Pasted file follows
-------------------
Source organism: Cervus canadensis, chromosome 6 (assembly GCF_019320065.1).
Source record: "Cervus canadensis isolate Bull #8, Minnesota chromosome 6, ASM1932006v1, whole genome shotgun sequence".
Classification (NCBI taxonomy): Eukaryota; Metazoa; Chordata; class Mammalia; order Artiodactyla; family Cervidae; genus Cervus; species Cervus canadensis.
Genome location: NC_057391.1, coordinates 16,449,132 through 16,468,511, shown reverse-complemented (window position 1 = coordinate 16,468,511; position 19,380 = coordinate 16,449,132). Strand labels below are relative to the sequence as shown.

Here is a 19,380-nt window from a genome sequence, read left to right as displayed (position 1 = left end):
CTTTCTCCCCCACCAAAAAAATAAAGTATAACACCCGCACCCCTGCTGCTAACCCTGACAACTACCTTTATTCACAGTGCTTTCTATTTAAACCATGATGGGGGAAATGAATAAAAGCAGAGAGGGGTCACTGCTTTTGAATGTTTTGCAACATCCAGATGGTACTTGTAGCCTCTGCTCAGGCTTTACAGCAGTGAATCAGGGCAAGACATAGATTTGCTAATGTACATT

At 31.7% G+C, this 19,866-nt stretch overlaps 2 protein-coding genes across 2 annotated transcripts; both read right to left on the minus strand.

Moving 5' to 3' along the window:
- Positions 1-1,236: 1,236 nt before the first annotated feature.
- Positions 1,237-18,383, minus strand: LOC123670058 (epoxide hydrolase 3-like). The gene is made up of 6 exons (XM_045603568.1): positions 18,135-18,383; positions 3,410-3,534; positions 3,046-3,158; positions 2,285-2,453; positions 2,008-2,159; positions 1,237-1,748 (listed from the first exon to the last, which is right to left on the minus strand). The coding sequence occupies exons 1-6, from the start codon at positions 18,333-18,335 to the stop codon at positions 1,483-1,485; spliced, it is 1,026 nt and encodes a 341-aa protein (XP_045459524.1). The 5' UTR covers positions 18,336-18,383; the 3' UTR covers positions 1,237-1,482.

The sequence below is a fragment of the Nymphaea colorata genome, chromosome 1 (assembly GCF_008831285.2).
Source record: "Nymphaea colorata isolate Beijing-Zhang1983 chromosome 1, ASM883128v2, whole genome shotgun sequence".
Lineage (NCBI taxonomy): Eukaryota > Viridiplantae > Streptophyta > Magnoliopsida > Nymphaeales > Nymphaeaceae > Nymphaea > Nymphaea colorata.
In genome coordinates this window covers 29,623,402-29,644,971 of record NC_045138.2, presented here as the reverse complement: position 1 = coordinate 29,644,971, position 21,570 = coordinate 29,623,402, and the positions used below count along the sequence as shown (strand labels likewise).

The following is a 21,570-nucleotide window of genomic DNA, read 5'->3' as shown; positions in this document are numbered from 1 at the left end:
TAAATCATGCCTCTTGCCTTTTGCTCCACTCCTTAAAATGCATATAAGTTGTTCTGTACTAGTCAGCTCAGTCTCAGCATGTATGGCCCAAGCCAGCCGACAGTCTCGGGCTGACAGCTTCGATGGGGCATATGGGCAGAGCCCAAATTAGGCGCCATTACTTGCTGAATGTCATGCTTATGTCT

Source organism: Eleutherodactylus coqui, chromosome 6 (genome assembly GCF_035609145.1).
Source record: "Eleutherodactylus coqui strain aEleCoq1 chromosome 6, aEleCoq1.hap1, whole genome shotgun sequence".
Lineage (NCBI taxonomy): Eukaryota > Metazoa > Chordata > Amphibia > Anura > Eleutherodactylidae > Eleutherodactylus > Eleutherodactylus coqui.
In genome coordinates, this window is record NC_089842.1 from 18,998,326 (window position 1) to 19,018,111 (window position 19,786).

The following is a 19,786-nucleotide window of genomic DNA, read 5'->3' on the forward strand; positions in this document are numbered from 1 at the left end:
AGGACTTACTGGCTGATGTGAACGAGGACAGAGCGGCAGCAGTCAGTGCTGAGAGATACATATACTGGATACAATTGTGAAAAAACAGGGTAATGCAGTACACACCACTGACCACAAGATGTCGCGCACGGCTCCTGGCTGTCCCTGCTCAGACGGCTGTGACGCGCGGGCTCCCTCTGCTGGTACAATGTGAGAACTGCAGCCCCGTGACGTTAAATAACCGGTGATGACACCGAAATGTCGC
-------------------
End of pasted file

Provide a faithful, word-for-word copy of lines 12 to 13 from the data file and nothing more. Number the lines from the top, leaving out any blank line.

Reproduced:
Source record: "Nymphaea colorata isolate Beijing-Zhang1983 chromosome 1, ASM883128v2, whole genome shotgun sequence".
Lineage (NCBI taxonomy): Eukaryota > Viridiplantae > Streptophyta > Magnoliopsida > Nymphaeales > Nymphaeaceae > Nymphaea > Nymphaea colorata.